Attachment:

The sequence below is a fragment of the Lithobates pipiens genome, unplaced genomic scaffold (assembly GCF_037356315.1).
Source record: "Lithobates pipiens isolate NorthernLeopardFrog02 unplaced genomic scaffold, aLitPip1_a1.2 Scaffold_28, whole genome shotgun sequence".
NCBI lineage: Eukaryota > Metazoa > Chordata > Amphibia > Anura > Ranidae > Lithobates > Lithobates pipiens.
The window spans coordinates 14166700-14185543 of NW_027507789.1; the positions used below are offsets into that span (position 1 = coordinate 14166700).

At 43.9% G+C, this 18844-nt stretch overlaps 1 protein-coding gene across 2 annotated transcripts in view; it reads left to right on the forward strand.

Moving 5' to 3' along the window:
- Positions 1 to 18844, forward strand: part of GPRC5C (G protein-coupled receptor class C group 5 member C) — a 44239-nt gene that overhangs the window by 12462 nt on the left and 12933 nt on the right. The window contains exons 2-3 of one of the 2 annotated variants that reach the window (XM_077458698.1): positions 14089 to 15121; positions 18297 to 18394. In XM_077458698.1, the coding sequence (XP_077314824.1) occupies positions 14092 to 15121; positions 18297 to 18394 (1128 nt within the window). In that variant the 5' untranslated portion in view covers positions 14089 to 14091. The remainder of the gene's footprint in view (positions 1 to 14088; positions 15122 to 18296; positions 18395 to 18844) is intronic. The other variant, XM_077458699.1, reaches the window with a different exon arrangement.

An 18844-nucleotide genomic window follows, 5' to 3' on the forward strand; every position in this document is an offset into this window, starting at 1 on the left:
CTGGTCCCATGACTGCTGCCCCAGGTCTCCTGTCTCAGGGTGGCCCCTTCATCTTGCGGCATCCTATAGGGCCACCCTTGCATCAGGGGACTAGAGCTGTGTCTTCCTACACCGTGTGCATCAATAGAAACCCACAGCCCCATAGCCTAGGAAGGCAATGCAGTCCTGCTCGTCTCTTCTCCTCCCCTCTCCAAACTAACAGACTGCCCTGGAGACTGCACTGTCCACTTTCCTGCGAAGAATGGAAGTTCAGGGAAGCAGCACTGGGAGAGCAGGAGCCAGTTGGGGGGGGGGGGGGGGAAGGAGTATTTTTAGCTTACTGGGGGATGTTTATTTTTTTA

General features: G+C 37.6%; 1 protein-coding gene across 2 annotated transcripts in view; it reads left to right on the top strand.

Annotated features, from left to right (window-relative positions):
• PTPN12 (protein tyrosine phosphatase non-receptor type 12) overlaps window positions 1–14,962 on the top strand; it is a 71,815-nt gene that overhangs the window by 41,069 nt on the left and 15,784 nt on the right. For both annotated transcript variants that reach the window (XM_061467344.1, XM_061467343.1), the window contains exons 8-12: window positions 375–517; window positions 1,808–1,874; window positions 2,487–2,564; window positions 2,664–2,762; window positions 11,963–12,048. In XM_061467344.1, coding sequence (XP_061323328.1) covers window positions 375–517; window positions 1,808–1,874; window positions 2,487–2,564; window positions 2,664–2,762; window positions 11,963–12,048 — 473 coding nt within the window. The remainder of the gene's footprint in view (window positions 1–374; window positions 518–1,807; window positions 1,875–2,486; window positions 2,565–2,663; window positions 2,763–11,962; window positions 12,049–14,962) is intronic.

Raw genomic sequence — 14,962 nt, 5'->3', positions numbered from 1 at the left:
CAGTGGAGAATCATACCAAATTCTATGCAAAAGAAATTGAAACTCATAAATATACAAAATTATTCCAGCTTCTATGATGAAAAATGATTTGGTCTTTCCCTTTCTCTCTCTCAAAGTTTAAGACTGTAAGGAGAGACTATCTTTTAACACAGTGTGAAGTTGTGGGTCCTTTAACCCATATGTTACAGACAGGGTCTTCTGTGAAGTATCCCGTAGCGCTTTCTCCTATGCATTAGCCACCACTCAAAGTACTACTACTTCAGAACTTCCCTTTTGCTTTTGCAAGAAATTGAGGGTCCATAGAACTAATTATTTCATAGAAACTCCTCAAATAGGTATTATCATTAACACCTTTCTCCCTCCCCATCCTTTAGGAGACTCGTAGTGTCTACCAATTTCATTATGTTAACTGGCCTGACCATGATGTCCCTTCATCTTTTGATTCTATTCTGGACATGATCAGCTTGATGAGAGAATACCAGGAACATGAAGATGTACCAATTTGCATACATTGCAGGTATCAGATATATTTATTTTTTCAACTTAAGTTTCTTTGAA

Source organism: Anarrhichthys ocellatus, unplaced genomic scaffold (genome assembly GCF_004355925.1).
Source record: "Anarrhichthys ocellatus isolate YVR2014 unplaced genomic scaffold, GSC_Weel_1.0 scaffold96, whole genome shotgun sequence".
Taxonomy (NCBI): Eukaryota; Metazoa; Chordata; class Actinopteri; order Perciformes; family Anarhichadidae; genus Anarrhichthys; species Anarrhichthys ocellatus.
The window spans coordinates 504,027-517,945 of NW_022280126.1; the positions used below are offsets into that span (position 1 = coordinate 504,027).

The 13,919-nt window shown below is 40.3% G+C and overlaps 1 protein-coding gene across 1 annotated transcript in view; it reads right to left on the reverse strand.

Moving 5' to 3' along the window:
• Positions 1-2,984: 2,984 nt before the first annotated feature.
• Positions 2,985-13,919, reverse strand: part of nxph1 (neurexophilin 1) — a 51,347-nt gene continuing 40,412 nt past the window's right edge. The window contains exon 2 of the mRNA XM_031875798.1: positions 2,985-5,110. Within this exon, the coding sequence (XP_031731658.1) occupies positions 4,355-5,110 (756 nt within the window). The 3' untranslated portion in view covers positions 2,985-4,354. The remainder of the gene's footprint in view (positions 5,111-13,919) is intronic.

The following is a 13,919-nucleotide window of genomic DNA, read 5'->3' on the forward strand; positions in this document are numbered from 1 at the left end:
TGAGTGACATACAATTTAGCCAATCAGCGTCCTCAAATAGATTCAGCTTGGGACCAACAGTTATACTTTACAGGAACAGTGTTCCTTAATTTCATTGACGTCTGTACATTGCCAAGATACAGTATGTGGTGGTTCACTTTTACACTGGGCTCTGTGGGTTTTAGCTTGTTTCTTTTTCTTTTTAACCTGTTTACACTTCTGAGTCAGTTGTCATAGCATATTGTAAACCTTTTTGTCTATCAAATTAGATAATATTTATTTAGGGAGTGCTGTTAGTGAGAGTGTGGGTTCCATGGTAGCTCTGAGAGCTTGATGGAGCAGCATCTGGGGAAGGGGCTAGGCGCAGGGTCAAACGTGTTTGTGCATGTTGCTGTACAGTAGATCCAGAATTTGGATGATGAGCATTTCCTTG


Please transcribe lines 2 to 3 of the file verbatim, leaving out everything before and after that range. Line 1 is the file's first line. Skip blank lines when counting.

Source record: "Lithobates pipiens isolate NorthernLeopardFrog02 unplaced genomic scaffold, aLitPip1_a1.2 Scaffold_28, whole genome shotgun sequence".
NCBI lineage: Eukaryota > Metazoa > Chordata > Amphibia > Anura > Ranidae > Lithobates > Lithobates pipiens.